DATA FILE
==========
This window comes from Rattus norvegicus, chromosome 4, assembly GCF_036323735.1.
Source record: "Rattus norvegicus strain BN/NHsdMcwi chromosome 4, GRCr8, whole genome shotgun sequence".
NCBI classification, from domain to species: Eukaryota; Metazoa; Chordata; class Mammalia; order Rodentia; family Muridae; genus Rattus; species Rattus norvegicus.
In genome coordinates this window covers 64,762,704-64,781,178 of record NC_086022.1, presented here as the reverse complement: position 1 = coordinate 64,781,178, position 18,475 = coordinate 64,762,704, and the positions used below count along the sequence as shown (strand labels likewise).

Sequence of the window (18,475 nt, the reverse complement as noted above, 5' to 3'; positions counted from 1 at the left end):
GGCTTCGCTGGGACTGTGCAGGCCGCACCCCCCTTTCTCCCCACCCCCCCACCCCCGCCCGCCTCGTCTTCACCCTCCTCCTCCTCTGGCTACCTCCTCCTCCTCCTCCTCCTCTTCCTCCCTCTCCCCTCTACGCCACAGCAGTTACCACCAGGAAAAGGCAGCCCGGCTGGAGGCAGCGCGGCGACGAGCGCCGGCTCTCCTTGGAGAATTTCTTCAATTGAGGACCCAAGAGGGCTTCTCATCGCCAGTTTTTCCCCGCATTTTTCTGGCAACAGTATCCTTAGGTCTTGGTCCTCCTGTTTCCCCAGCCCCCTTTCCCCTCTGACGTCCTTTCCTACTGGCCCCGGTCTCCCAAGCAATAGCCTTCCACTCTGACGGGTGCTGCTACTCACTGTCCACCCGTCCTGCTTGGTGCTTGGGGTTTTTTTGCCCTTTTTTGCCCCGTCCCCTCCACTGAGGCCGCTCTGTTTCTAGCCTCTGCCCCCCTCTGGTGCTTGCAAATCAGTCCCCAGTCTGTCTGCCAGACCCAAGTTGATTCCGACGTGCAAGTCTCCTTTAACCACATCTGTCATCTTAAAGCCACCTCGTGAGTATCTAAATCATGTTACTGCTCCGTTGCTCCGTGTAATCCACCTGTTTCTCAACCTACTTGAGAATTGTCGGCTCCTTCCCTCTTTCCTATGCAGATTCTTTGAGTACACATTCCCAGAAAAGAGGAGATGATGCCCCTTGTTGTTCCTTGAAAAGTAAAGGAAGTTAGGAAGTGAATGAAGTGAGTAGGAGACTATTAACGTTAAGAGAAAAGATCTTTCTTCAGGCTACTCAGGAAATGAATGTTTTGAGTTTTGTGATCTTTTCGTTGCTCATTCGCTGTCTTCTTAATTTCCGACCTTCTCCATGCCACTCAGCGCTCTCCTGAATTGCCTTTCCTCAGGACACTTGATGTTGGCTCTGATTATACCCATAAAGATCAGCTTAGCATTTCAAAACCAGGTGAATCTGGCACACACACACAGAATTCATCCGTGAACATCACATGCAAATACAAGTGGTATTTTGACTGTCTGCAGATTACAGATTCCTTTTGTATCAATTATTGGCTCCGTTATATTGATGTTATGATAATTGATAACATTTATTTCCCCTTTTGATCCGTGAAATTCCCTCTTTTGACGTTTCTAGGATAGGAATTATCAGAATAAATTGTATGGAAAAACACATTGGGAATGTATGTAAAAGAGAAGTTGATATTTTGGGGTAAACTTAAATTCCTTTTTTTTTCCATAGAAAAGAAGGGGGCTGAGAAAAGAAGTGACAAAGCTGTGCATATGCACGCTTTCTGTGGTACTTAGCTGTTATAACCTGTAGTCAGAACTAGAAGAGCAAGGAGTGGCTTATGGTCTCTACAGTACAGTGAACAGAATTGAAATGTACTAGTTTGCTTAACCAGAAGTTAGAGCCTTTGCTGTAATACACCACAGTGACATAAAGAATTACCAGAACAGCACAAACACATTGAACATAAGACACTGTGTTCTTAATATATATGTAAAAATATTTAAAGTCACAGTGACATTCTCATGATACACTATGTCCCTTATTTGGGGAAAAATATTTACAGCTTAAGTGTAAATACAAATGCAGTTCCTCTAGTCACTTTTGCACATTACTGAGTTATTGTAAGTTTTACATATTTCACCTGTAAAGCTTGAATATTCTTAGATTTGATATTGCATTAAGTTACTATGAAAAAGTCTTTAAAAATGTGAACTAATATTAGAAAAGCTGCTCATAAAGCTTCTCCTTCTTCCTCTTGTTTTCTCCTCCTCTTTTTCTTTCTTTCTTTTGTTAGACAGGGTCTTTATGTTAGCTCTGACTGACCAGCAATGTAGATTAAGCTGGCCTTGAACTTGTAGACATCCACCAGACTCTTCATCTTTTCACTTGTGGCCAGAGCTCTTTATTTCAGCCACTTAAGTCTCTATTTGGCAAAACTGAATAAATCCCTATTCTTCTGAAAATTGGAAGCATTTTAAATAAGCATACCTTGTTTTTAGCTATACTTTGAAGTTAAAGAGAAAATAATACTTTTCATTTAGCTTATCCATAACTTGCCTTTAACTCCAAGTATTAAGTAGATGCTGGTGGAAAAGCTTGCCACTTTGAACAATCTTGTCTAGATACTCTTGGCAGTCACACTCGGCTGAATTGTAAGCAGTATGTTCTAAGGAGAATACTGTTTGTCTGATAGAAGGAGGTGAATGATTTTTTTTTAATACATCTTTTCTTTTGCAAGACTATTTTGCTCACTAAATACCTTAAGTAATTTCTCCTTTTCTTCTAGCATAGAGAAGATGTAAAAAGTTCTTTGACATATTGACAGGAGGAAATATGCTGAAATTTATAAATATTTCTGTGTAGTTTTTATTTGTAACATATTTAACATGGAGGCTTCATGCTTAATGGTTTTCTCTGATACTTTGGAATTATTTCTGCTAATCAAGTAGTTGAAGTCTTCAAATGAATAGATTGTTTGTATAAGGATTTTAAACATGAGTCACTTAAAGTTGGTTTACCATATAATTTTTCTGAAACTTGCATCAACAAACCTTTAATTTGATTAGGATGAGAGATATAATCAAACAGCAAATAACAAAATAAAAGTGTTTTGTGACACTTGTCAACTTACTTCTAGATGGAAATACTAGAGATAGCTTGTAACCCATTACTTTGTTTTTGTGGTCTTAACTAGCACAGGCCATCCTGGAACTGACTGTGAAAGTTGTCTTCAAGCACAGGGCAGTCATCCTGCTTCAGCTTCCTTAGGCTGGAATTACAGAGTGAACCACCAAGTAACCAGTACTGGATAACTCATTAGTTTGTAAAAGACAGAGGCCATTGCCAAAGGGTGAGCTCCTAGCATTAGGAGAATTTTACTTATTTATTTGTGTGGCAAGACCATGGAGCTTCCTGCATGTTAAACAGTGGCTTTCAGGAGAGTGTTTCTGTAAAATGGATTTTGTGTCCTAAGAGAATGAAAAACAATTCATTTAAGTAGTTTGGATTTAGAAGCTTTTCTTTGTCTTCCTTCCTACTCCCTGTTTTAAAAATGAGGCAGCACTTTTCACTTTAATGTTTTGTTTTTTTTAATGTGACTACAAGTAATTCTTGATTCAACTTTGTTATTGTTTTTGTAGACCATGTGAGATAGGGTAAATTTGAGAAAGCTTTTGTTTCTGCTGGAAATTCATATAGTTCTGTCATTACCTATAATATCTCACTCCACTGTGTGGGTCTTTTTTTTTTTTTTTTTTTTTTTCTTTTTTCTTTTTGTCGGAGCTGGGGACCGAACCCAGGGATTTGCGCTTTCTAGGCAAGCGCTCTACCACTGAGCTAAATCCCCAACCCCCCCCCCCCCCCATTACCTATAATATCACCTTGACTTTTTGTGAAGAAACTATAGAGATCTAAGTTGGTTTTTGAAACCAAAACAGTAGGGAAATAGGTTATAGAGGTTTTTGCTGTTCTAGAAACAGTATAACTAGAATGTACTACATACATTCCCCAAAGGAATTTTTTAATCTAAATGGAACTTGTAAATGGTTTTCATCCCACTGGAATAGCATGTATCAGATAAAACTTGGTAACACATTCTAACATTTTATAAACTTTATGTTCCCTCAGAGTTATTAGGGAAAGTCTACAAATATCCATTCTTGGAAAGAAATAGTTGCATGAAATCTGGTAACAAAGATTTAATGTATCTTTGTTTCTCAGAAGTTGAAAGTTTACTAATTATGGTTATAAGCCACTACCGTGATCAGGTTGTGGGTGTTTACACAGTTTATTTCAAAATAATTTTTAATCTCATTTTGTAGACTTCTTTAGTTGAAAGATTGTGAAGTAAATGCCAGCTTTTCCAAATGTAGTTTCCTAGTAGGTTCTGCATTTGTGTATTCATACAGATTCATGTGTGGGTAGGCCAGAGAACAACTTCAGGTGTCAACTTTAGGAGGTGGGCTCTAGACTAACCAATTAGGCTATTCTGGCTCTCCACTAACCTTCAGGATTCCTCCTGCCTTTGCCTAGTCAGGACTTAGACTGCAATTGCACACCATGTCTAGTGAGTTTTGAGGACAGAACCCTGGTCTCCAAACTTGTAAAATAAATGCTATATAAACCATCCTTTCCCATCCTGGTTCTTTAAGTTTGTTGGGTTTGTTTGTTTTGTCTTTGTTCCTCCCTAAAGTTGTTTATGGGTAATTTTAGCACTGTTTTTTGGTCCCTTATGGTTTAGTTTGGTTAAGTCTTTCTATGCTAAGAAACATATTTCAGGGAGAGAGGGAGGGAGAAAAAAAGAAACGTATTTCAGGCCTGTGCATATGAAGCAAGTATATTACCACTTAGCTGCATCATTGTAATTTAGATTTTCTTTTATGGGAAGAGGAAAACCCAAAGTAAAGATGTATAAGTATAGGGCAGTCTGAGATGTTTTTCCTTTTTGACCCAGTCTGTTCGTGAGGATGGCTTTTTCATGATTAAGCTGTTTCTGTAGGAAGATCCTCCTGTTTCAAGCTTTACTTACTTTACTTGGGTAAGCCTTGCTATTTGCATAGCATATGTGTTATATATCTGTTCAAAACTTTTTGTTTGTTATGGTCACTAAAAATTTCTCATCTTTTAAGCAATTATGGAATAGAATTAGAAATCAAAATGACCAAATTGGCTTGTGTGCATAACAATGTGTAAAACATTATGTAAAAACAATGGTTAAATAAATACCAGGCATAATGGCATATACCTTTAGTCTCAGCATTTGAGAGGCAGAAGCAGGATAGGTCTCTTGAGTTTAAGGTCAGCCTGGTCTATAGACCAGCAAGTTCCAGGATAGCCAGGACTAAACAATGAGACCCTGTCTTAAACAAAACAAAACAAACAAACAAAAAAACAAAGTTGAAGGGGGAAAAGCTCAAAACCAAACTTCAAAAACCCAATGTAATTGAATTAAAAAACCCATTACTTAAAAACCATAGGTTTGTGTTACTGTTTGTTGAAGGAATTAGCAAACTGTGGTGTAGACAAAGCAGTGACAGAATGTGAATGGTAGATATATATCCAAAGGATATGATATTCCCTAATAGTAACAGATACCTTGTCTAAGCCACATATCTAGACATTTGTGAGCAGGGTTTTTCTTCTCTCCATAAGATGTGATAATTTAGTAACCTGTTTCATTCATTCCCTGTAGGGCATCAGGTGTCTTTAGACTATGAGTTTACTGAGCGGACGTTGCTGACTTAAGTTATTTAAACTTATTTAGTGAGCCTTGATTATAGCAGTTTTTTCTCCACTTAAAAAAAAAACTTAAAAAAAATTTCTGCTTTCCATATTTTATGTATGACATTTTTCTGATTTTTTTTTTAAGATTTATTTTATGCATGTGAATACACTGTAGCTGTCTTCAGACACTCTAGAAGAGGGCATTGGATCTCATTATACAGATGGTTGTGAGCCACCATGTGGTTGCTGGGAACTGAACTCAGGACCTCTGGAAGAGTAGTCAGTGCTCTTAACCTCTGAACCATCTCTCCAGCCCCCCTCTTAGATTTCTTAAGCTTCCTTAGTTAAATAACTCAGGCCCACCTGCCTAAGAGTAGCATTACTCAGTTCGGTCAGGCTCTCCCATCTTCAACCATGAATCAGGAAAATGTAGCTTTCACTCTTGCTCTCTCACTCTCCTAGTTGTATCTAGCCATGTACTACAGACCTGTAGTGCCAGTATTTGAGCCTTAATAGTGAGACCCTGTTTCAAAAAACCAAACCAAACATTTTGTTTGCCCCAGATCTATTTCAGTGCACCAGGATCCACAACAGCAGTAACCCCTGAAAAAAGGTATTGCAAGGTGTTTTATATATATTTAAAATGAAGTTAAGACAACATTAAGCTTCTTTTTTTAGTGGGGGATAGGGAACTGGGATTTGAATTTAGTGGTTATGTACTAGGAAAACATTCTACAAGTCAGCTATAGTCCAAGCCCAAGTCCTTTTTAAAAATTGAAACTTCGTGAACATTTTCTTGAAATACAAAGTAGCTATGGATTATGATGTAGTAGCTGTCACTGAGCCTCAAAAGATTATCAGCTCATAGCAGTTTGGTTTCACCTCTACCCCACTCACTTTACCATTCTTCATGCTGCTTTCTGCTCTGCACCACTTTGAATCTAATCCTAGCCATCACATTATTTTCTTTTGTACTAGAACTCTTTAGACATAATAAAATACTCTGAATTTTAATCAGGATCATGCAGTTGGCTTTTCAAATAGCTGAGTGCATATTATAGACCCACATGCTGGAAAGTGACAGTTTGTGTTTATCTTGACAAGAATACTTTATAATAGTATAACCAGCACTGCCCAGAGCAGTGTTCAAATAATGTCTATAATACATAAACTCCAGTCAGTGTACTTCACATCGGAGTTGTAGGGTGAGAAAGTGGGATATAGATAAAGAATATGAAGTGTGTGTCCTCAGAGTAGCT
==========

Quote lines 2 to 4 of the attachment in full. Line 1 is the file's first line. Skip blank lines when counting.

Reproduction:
Source record: "Rattus norvegicus strain BN/NHsdMcwi chromosome 4, GRCr8, whole genome shotgun sequence".
NCBI classification, from domain to species: Eukaryota; Metazoa; Chordata; class Mammalia; order Rodentia; family Muridae; genus Rattus; species Rattus norvegicus.
In genome coordinates this window covers 64,762,704-64,781,178 of record NC_086022.1, presented here as the reverse complement: position 1 = coordinate 64,781,178, position 18,475 = coordinate 64,762,704, and the positions used below count along the sequence as shown (strand labels likewise).